Harassment because of sex in accommodation

7 (1) Every person who occupies accommodation has a right to freedom from harassment because of sex, sexual orientation, gender identity or gender expression by the landlord or agent of the landlord or by an occupant of the same building.

Harassment because of sex in workplaces

(2) Every person who is an employee has a right to freedom from harassment in the workplace because of sex, sexual orientation, gender identity or gender expression by his or her employer or agent of the employer or by another employee.

Sexual solicitation by a person in position to confer benefit, etc.

(3) Every person has a right to be free from,

(a)  a sexual solicitation or advance made by a person in a position to confer, grant or deny a benefit or advancement to the person where the person making the solicitation or advance knows or ought reasonably to know that it is unwelcome; or

(b)  a reprisal or a threat of reprisal for the rejection of a sexual solicitation or advance where the reprisal is made or threatened by a person in a position to confer, grant or deny a benefit or advancement to the person.

Reprisals

8 Every person has a right to claim and enforce his or her rights under this Act, to institute and participate in proceedings under this Act and to refuse to infringe a right of another person under this Act, without reprisal or threat of reprisal for so doing.

Infringement prohibited

9 No person shall infringe or do, directly or indirectly, anything that infringes a right under this Part.

Duties of employers

25 (1) An employer shall ensure that,

.... 

Idem

(2) Without limiting the strict duty imposed by subsection (1), an employer shall,

(h) take every precaution reasonable in the circumstances for the protection of a worker;

The above laws appear relevant to issues of mandatory vaccinations whereas:

  • The Charter of Rights and Freedoms protects against government interference in the section 2 rights of freedom of conscience, religion, thought, belief, opinion, and expression as well as the section 7 right to security of person;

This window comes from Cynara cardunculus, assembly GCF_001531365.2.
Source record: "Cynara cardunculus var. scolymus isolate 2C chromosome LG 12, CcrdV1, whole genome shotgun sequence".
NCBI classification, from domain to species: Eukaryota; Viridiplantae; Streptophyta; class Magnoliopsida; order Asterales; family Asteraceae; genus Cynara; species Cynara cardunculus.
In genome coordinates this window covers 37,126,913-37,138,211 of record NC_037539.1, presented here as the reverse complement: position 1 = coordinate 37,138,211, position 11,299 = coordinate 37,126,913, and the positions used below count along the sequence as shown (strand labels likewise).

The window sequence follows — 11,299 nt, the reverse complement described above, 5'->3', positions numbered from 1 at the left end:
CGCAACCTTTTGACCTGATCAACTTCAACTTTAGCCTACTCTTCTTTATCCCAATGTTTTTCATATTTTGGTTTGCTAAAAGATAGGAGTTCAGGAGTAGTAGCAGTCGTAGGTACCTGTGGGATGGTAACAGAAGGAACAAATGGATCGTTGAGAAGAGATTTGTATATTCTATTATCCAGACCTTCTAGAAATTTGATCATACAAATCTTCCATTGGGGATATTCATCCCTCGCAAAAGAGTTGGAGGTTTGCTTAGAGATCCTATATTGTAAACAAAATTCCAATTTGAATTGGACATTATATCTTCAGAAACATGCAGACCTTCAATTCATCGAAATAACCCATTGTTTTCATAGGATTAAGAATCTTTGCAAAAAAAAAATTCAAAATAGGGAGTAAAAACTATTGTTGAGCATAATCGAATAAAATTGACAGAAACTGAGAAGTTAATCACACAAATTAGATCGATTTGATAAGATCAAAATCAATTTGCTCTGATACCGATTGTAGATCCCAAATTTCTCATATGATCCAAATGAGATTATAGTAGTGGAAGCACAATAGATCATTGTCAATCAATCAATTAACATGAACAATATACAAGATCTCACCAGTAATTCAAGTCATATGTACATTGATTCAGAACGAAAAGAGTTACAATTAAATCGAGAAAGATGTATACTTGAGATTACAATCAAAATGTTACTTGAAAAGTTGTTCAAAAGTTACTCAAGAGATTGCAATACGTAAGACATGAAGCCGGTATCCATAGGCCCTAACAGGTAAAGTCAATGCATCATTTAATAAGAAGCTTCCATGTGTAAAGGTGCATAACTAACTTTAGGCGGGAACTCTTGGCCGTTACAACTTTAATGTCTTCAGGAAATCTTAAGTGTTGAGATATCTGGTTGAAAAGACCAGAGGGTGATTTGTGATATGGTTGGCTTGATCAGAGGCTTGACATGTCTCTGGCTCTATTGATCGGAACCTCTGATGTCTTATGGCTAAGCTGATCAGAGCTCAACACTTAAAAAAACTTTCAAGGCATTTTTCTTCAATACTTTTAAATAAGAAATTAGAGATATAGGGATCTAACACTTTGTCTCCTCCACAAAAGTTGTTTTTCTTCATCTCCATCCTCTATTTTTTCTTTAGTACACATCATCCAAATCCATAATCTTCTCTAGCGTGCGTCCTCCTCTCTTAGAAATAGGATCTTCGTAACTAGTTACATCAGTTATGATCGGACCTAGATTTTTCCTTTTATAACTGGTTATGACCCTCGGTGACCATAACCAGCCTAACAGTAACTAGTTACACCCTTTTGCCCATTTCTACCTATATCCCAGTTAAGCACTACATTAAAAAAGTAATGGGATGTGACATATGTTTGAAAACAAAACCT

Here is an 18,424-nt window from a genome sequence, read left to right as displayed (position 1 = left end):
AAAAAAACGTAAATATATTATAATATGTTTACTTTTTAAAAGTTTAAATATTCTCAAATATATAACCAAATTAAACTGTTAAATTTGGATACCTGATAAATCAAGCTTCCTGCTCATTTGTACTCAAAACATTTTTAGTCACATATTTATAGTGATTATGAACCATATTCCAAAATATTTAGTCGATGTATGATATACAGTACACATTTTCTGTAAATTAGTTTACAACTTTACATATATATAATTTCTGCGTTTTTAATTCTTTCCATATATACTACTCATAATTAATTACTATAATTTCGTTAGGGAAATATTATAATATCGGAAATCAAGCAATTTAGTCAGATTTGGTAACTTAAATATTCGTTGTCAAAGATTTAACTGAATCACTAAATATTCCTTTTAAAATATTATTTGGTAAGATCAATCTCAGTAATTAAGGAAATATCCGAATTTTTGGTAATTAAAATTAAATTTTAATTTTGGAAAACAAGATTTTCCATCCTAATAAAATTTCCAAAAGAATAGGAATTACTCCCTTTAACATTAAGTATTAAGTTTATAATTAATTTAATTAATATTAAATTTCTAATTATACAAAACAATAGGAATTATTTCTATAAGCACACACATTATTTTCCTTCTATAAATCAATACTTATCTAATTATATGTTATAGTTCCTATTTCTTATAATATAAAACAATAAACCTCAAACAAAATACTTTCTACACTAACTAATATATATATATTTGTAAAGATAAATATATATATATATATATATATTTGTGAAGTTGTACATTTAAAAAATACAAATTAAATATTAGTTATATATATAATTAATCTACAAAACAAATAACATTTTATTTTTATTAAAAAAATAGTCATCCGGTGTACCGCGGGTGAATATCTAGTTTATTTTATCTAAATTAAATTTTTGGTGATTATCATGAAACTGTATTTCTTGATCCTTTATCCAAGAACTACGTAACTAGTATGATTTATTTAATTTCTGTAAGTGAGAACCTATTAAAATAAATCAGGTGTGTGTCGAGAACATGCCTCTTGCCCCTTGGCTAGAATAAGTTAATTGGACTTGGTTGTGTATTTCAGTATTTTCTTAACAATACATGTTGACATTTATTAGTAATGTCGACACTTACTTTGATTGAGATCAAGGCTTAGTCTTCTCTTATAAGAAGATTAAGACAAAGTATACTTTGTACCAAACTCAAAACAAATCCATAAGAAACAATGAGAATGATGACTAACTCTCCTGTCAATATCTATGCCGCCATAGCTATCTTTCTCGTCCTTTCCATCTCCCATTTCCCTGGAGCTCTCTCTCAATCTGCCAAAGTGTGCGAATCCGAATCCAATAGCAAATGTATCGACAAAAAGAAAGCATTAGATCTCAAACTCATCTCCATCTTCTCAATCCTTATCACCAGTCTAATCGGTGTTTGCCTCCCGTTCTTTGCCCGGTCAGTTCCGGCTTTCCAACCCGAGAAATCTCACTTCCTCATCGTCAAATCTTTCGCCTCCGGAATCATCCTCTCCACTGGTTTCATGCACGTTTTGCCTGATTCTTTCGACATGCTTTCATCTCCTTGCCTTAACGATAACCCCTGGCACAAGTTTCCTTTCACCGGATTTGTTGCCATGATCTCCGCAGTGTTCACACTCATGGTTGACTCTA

• The Human Rights Code provides protection from discrimination by government, corporations, or individuals engaged in business, based on characteristics that may relate to vaccination choices such as cultural beliefs as well as disability and perhaps other things in relation to the accessing of services, accommodations, contracts, employment, and vocational associations; and
  • The Occupational Health and Safety Act provides protection to employees by requiring employers to provide a safe workplace.  

Furthermore, there are few case law decisions of judges regarding mandatory vaccinations; and of these, there are obviously zero that address whether a mandatory vaccination is lawful when facing a worldwide pandemic.  Accordingly, legal practitioners are left with only various statute laws to review and to use in providing educated, but best guess, advice to persons seeking legal advice on the issue.  Interestingly, within the decision of Duplessis v. Canada, 2000 CanLII 16541, the Federal Court makes a reference to a military court martial at which it was stated that a forced vaccination program violates Charter rights.  Specifically, it was stated:

[41]  In the Standing Court Martial of Ex-Sergeant Kipling, whose breach of command resulted in severe disciplinary proceedings, the Chief Military Judge found that the forced vaccination program did violate section 7 of the Charter, in that the accused's right to life, liberty, and security of the person was infringed. At page 2 of the minutes of the proceedings of the Standing Court Martial:

Non-consensual vaccination under the threat of disciplinary proceedings amounts to an invasion of the bodily integrity and personal autonomy of a person. [emphasis added]

Interestingly, taking the position that a vaccination is against personal religious beliefs, or other reason, may be troublesome for persons who state so merely as an excuse of convenience without a genuine history of anti-vaccination beliefs.  Whereas a person may hold a belief that vaccinations against Covid-19 were rushed through the health approval system, such a person may be challenged, legally, from stating religious grounds, or other beliefs, as a reason to decline a vaccination.  As a potentially concerning example, an employer that terminates an employee who is unwilling to adhere to a vaccination mandate may have grounds to do so based upon the Occupational Health and Safety Act requirement to provide a safe workplace for all employees.  Where the terminated employee may attempt to argue religious discrimination, the employee will likely need to demonstrate membership within a religion that is genuinely known to take an anti-vaccination stance and the employee will likely need to demonstrate a history of avoiding vaccinations.

Summary Comment

Without a clear decision from the Supreme Court of Canada, it remains unknown whether mandatory vaccination policies of government and businesses will be deemed legal and enforceable.  Accordingly, without clear precedent law to answer the many questions pertaining to this unprecedented issue, legal advisors are left in the awkward position of being able to provide only best guess advice.  Ultimately, legal advisors can only provide the relevant legal information without guarantees.  Clients may then review and assess the information received to make, at best, reasonably informed decisions.